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Western Panhandle Suffering From Severe Drought Conditions

Western Panhandle Suffering From Severe Drought Conditions

Severe drought conditions in the Panhandle
Severe drought conditions in the Panhandle have resulted in the loss of entire crops and significant wind erosion.


Dryland wheat conditions in Cimarron County. This photo was taken 16 miles west of Boise City.

 Despite adequate rains in most of Oklahoma, the far western Panhandle of the state is experiencing severe drought conditions, particularly in Cimarron and Texas Counties.

In Cimarron County, few dryland wheat acres will be harvested this year. By mesonet data, wheat acres in Cimarron Co. have received .81 inches of rainfall since October 2007.  

“The area is historically dependent upon winter snows to assist in filling soil moisture profiles and those were not forthcoming,” states Cherrie Brown, District Conservationist in Boise City.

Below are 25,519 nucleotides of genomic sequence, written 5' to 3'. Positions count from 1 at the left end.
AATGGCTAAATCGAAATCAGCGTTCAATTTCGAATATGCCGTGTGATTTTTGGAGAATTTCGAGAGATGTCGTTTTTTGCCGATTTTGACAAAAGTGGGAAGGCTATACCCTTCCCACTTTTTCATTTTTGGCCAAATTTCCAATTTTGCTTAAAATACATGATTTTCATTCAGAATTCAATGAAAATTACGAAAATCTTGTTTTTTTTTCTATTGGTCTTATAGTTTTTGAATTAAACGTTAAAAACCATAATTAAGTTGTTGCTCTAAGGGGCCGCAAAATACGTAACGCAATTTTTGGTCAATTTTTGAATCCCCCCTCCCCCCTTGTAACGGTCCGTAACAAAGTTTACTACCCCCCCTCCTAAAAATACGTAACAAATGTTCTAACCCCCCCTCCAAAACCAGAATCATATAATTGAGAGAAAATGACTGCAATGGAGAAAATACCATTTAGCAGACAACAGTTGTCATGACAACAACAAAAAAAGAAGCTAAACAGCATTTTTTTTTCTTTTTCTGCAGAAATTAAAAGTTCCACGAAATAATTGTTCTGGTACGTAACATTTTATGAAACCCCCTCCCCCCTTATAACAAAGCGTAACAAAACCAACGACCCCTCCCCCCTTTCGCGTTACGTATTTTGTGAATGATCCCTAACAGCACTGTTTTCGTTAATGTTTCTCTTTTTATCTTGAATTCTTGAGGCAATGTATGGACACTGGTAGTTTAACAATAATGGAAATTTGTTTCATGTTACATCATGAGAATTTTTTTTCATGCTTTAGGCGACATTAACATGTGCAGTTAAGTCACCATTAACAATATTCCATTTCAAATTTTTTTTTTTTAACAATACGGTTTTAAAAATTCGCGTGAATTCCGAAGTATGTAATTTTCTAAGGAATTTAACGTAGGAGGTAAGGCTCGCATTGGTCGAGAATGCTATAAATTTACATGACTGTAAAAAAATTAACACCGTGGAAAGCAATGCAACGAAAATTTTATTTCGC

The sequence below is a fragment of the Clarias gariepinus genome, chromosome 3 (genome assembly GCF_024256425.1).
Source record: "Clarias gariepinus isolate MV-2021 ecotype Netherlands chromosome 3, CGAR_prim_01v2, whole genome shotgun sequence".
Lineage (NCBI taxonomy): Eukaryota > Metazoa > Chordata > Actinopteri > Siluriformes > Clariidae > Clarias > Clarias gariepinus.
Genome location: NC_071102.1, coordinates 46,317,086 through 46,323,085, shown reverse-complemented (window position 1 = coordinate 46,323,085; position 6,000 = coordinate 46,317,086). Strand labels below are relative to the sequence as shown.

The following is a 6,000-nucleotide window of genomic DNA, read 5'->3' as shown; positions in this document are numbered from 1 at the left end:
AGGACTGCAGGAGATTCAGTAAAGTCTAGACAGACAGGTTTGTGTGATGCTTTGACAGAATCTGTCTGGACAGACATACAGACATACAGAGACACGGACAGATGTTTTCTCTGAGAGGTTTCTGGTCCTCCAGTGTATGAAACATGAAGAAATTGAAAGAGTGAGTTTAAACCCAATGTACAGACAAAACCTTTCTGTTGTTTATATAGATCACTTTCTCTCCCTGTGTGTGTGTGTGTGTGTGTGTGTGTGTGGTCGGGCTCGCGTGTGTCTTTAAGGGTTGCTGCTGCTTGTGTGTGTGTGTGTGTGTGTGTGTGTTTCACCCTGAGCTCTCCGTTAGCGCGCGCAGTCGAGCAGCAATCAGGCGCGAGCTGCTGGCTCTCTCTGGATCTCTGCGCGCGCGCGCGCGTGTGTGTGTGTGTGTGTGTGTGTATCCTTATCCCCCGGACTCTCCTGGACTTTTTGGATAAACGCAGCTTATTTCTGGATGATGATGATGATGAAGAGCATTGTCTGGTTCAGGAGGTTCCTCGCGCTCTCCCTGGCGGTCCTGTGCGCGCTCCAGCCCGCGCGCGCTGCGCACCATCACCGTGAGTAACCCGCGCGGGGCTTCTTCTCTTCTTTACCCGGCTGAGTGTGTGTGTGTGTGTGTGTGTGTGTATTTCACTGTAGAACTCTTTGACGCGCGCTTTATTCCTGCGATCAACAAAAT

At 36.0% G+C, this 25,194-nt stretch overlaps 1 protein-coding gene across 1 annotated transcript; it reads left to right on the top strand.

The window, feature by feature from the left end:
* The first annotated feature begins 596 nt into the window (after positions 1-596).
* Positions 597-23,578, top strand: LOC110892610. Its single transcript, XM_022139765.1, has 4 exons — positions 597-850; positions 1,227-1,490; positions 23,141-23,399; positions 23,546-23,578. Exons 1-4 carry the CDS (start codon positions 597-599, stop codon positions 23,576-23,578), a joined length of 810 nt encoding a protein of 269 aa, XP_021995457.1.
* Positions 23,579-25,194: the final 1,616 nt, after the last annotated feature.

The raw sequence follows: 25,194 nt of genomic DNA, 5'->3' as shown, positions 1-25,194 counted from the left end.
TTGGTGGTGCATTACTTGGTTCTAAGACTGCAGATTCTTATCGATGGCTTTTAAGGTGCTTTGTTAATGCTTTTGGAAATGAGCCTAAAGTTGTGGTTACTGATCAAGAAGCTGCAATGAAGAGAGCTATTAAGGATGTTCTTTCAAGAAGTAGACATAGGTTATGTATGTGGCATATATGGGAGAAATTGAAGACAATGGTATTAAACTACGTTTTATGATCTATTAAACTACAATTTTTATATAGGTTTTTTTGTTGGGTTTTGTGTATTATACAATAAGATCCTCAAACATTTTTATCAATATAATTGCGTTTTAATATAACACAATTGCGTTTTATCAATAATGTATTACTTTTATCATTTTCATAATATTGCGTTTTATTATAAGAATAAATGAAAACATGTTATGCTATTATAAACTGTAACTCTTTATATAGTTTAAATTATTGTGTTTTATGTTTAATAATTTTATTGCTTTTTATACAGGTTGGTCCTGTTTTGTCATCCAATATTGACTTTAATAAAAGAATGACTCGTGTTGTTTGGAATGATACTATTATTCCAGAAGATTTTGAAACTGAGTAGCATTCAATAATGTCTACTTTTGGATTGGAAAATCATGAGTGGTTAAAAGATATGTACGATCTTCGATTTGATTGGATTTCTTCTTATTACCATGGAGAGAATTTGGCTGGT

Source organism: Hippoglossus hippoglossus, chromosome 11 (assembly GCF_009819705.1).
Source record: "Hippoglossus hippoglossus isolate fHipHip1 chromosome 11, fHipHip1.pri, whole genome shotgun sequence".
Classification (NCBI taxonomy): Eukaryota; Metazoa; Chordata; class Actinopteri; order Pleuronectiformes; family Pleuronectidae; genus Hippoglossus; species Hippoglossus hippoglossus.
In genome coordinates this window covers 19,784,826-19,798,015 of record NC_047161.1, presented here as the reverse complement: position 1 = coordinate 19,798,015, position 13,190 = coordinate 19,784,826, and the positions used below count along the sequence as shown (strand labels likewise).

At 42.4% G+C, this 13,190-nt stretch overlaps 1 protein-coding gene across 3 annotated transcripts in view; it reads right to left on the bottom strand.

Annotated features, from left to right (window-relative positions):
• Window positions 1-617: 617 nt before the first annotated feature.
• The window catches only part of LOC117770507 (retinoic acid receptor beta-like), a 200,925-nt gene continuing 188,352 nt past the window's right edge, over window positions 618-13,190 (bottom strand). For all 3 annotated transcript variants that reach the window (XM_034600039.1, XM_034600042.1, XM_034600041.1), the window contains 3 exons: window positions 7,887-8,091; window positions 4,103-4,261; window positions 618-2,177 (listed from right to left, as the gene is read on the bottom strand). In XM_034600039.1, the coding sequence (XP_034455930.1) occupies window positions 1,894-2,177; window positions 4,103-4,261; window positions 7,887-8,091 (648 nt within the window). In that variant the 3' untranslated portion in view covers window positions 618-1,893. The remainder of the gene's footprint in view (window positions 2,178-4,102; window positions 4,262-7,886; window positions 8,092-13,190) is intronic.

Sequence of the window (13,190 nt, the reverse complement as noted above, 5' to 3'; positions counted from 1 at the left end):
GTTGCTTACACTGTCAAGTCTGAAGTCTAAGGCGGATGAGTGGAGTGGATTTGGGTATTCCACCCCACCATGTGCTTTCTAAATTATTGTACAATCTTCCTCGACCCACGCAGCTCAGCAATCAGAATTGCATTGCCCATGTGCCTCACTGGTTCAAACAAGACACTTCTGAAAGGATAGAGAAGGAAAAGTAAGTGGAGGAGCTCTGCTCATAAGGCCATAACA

According to Brown, little to no acres are available for grazing. The mesonet shows that the area is experiencing a deficit of 8.21". Many producers are reconsidering their number of corn acres to be planted under irrigation this season due to depleted soil moisture, high gas prices and seed costs. 

Much of the rangeland acres in the northern and western areas of the county have received less than .1 of an inch of moisture in over a year. Conditions in those areas are promoting erosion from wind for the first time in years. Virtually little to no grazing acres are left unaffected from forced deferment or herd reduction. The plight of farming and ranching producers in the Panhandle is also critical.

Cimarron County producer Gary Speilman traditionally plants corn under irrigation. However, this year he will not plant corn due to lack of supplemental moisture from snow and rainfall, combined with high fuel, fertilizer and seed costs. 

Charles Tapp, a dryland farmer in the western Oklahoma Panhandles, states that he may consider reduction of farmable acres due to economic stress of potential crop failure.

Even for well-seasoned farmers, this is one of the toughest years in terms of moisture and the economy.

 "We've had some bad years in the panhandle, but we didn't have the high prices along with it,” says Eugene Boyd, an area rancher in his eighties. “Cake for my cattle is running $300 a ton and here it is May, and my grass isn't greening up yet."

By Dee Ann Littlefield, public affairs specialist, Waurika, OK
NRCS May 2008

Last Modified: 05/19/2008

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